Pahlavi Alphabet


Pahlavi or Pahlevi derived from  Imperial Aramaic 10840–1085F in III-II centuries B.C. It was used to render Middle Persian language inscriptions before Arabian strangle and contagion of their language which became an ancestor for  Avestan alphabet 10B00–10B3F .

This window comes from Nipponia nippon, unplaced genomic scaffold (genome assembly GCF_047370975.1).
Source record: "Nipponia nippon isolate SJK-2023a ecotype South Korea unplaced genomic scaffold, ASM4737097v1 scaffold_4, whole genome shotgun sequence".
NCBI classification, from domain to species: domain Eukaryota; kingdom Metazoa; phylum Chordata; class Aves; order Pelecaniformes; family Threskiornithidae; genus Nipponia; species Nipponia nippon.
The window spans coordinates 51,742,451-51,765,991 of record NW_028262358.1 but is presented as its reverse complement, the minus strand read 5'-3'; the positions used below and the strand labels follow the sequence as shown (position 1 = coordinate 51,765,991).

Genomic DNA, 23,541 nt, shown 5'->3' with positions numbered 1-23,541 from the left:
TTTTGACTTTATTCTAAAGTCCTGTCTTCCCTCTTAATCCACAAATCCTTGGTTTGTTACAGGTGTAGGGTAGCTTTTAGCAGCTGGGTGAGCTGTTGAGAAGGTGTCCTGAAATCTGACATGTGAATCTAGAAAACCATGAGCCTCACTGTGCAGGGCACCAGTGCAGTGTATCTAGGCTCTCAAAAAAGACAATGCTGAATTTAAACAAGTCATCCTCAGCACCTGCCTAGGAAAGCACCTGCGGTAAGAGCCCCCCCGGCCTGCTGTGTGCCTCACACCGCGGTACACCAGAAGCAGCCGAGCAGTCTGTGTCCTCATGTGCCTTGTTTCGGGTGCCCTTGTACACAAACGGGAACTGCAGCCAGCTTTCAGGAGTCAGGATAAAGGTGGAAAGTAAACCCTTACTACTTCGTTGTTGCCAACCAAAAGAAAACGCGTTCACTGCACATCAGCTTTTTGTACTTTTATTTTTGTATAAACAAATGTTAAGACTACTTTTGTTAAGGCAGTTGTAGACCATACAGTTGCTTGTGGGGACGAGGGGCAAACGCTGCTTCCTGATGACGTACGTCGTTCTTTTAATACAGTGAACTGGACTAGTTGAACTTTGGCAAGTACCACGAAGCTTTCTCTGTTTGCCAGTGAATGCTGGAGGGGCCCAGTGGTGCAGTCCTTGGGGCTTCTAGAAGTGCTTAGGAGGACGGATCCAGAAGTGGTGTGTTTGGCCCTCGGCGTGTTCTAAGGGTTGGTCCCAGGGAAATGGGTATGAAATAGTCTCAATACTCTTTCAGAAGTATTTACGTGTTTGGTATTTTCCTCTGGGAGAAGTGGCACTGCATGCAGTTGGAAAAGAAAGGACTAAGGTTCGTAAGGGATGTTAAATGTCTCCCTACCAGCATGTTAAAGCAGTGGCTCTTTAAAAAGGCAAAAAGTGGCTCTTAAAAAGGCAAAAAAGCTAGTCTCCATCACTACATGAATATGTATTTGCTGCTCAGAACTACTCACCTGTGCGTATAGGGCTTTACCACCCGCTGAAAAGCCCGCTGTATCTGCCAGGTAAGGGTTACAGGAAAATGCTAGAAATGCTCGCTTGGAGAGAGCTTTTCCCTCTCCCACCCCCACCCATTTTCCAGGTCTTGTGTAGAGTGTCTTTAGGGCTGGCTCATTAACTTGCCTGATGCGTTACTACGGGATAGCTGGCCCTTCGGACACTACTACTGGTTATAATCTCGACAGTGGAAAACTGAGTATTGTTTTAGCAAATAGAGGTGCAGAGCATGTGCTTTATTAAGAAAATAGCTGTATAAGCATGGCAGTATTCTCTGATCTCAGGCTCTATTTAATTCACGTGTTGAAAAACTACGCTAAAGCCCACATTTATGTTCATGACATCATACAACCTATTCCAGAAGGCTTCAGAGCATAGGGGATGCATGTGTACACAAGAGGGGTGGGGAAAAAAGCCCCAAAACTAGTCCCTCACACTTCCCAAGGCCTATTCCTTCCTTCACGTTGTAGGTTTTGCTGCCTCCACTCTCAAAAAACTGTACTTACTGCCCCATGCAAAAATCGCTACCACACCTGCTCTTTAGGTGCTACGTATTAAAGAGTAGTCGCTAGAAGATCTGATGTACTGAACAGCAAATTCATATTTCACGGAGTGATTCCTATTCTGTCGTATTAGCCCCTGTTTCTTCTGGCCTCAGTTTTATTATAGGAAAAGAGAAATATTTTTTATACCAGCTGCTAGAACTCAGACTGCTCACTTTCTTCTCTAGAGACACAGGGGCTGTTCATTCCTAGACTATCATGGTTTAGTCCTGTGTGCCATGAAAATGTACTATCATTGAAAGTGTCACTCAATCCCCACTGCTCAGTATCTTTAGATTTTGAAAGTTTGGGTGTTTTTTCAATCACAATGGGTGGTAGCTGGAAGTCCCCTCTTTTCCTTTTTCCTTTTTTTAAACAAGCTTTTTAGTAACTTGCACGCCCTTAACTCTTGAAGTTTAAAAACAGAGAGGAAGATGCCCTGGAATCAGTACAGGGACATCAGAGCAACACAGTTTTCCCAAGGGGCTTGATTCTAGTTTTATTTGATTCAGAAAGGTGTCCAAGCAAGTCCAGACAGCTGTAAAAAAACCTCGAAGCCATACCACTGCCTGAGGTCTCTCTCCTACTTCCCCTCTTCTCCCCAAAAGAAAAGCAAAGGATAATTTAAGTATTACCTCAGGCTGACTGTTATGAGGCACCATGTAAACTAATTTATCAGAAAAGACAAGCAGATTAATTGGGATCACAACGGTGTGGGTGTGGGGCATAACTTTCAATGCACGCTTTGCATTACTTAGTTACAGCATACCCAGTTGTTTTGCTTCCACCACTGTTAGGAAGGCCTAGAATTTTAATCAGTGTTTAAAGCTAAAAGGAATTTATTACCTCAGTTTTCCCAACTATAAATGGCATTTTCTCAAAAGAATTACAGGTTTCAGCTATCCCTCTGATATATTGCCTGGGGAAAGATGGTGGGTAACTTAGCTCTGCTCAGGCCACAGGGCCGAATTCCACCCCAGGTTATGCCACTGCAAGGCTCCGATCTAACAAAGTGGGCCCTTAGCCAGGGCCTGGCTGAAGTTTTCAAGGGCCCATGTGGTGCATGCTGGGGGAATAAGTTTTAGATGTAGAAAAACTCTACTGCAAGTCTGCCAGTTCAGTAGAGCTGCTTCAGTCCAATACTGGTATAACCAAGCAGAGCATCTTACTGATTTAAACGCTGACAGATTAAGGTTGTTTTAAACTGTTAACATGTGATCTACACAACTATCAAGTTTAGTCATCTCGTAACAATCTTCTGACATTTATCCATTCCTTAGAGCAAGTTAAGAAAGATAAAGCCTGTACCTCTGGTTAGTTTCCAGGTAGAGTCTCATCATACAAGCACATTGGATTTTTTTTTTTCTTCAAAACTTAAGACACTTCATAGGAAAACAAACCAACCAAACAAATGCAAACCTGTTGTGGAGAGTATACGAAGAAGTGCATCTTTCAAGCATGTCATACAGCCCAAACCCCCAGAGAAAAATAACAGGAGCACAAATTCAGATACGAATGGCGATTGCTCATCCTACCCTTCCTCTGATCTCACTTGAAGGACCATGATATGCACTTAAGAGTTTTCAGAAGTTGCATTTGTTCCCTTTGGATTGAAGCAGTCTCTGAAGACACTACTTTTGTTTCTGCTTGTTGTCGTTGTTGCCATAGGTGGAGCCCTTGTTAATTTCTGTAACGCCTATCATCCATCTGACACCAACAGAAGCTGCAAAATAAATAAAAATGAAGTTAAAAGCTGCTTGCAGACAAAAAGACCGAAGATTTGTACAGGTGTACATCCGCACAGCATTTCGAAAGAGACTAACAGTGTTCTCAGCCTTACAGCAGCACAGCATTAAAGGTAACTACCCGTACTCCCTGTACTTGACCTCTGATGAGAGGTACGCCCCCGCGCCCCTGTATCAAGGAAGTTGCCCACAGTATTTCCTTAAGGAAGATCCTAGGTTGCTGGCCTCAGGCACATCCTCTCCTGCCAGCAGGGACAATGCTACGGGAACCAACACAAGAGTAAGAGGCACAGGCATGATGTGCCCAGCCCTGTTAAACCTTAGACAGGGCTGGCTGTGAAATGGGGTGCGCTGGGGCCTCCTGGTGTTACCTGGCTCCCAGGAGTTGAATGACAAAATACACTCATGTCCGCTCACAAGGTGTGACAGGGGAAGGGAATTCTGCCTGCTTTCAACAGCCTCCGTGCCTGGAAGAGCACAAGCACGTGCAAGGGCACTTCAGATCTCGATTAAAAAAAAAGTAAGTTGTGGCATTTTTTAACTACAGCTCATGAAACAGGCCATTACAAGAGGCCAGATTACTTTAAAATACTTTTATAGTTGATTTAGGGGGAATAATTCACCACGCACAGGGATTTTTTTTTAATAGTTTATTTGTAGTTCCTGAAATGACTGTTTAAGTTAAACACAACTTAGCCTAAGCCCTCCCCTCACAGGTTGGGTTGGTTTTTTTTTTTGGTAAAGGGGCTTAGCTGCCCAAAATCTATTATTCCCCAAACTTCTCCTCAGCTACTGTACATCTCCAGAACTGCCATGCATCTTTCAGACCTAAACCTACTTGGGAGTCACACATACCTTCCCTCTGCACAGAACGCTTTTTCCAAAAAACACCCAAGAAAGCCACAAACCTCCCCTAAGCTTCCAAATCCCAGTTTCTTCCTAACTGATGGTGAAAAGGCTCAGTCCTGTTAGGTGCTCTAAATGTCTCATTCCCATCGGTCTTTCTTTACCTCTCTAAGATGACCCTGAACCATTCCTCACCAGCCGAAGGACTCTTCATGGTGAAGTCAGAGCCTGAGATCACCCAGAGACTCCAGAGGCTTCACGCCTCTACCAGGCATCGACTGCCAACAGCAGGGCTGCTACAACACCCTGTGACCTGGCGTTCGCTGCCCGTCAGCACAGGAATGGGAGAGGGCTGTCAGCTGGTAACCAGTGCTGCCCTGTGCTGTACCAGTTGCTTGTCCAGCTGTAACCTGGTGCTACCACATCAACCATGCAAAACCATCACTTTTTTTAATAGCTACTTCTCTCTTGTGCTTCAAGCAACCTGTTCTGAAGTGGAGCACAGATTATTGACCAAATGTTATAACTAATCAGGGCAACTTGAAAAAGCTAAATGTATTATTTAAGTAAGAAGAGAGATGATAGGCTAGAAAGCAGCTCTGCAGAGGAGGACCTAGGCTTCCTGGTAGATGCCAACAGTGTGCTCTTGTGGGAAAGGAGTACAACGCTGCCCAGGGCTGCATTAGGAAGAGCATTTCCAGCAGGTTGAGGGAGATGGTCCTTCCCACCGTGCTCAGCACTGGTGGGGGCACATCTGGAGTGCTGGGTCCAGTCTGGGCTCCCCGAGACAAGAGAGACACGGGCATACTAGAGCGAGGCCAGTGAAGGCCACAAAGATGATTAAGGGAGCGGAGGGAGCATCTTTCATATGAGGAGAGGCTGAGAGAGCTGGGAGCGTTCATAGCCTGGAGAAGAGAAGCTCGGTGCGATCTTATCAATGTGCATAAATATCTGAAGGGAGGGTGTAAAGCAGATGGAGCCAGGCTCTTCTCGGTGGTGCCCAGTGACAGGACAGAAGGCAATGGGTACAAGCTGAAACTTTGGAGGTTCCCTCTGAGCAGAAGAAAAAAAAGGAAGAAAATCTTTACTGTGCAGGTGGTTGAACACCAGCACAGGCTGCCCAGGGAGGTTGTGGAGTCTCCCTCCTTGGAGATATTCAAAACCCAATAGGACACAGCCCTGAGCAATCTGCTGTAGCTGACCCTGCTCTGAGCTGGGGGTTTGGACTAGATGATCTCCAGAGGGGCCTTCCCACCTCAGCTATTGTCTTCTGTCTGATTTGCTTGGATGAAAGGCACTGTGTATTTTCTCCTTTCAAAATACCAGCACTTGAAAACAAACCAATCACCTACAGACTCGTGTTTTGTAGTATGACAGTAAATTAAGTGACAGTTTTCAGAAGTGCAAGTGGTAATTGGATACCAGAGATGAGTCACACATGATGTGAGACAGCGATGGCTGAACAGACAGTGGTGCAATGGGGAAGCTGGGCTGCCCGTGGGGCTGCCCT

There were several variants of the alphabet differed with count of letters and their fonts: Northwest Pahlavi (Inscriptional Parthian), or Arsacid Pahlavi, can be seen mostly on the coins. It had been spoken and written from III century B.C. until III century. It included 22 letters. Southwest Pahlavi, or Sasanian Pahlavi had been used in the period of III-VI centuries. The oldest surviving example of the Pahlavi literature is from fragments of the so-called “Pahlavi Psalter”, a 6th- or 7th-century-AD translation of a Syriac Psalter found at Bulayiq on the Silk Road, near Turpan in north-west China. It is in a more archaic script than Book Pahlavi.